AT 4:30 A.M. IN AN UPSTATE New York meadow, a 1980 Pontiac rolls along the grass and comes to a halt in the dark. Overhead, stars are beginning to fade from the night sky. Dawn approaches.
The car door pops open and out steps John Bower, a shaggy-haired, bearded graduate student from Cornell University. A former farm boy with an affinity for cross-country skiing and ice hockey, Bower has come to this meadow to pursue ornithological studies.
He walks to the trunk, opens it and, with a flashlight in one hand, pulls out eight microphones and carries them to microphone stands already arranged in two rows 50 yards apart and about 200 yards long. As he mounts a microphone on each stand, the sky lightens to gray, then turns pink. Scattered trees grow visible among the rolling meadows, and the first chirps of birds greet the sun. By the time Bower's done hooking up cables to the microphones, the birds sing in full chorus.
The birds and their songs are the source of Bower's interest in the meadow. When the morning is bright enough, he begins monitoring the comings and goings of song sparrows, a common, brown bird with a streaked buff breast. As Bower wanders the field taking notes, his microphones are collecting data of their own. A transmission of meadow sounds travels down the cables back to Bower's Pontiac, where they feed into $15,000 worth of digital eight-track recording equipment. "The whole front seat of the car is turned into a little recording studio," says Bower. Most spring mornings, Bower stays out until about ten, recording five hours of bird song on high-resolution tapes.
The birds in Bower's field are not just twittering blithely for lack of something better to do--they are creating a complex musical conversation fraught with subtleties that biologists are only now beginning to decode. Dedicated birders have been able to recognize bird species by their distinctive songs since time immemorial, but the story behind the songs lay hidden until 40 years ago, when ornithologists began using then-new, portable tape recorders and other equipment to capture songs for analysis. Now a younger generation of scientists like Bower is going into new technological realms, using personal computers, digital audiotape and other cutting-edge gear to make quantum leaps in the study of bird song.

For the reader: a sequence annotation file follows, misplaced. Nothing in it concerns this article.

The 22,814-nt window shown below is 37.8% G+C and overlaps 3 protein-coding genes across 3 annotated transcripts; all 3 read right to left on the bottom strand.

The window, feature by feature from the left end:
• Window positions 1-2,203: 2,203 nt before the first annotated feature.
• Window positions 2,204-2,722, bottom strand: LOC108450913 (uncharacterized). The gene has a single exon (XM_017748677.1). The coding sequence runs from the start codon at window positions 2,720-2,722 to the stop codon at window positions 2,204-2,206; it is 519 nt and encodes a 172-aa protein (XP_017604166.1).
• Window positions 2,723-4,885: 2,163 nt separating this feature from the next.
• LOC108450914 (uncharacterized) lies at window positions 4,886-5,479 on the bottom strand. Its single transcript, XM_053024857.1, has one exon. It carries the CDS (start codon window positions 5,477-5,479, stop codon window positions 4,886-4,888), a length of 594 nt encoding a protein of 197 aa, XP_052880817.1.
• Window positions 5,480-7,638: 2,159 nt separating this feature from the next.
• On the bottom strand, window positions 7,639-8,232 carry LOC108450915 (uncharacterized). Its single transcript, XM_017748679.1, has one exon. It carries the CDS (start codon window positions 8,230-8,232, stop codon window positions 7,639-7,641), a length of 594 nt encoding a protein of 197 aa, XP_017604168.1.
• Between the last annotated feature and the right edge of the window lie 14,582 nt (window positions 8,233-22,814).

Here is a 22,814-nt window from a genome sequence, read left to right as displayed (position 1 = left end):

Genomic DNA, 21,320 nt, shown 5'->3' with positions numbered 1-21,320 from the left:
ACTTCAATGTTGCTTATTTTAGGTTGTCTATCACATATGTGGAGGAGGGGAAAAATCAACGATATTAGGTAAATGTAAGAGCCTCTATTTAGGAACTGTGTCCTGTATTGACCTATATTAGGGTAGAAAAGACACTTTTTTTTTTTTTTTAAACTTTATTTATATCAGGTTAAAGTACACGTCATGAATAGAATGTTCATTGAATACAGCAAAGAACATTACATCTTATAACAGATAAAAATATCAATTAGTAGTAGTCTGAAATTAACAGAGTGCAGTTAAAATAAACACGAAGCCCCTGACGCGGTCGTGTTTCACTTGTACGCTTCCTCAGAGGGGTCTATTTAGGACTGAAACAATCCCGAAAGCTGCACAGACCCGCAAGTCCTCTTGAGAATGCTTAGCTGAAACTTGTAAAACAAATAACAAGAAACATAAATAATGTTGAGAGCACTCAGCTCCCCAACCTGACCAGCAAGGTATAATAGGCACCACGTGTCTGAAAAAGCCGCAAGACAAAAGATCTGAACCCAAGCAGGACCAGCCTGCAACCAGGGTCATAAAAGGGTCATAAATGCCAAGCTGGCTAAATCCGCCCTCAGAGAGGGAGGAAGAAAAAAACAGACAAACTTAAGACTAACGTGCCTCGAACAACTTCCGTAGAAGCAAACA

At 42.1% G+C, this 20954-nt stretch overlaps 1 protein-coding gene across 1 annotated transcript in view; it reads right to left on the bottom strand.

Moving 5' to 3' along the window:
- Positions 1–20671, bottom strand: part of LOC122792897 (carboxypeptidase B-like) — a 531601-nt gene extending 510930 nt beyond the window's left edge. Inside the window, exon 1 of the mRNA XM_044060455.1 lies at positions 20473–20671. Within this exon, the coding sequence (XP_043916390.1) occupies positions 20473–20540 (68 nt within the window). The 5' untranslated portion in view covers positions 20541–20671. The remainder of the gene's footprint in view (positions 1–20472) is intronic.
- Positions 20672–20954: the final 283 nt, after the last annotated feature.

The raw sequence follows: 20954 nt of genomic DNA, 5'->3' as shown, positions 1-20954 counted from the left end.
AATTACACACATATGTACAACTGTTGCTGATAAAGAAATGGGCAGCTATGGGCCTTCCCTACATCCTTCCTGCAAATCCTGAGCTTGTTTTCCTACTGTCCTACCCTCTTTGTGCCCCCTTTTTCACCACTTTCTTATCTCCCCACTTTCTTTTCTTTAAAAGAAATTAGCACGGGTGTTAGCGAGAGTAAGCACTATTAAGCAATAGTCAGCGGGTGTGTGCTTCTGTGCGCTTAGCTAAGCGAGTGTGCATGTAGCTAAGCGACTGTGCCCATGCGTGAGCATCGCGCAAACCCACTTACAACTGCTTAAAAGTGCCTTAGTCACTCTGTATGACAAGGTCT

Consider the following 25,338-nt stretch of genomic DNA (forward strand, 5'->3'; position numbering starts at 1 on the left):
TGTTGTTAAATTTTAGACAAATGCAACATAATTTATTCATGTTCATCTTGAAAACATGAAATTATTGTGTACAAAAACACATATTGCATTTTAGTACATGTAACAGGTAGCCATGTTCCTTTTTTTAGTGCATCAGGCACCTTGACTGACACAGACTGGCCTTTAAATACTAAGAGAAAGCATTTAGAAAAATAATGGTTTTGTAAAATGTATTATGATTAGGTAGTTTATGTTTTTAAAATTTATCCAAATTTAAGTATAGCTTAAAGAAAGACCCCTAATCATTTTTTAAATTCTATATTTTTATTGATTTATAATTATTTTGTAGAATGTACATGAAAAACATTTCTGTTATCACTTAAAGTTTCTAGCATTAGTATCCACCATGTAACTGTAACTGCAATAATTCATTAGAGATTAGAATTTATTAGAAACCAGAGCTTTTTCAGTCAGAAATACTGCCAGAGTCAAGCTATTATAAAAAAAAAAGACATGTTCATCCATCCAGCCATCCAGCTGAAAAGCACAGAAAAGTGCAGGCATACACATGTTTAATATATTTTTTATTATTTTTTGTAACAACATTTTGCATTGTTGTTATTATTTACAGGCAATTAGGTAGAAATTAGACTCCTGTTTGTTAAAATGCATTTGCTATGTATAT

Fewer than half of the 8,700 known bird species actually sing, creating musical sounds through a kind of double voicebox that lies at the base of the windpipe, where it branches into the lungs. There, two sets of membranes and muscles vibrate at high frequencies as air is exhaled from each lung. While singing, the bird can alternate between the two lungs, even singing in harmony with itself.
While the structures that make bird song possible have long been known to anatomists, the structure of the songs themselves remained a mystery until the 1950s. During that decade, biologists started playing taped bird songs into sonographs, devices that analyze sound frequencies and create a picture of them. "Until we could actually produce a picture that looked like musical notes, we had no way to publish an accurate description of the songs," says Sandra Vehrencamp, a biologist at the University of California at San Diego. "We gave them names like phoe-be-be-be. But you can't render a more complex song that way."
By poring over sonograms in the decades that followed, ornithologists discovered that bird songs have some similarities to human language. Each song is composed of phrases that, in turn, are made up of smaller units called syllables. Each species follows its own rules for using phrases and syllables, but individual birds bend those rules slightly to create their own distinct songs. These uniquely modified songs comprise the individual bird's repertoire.
The number of song types in an individual bird's repertoire varies from species to species. Each song sparrow has a repertoire of only eight songs on average, a number similar to the repertoires of individual juncos, cardinals, and western meadowlarks. …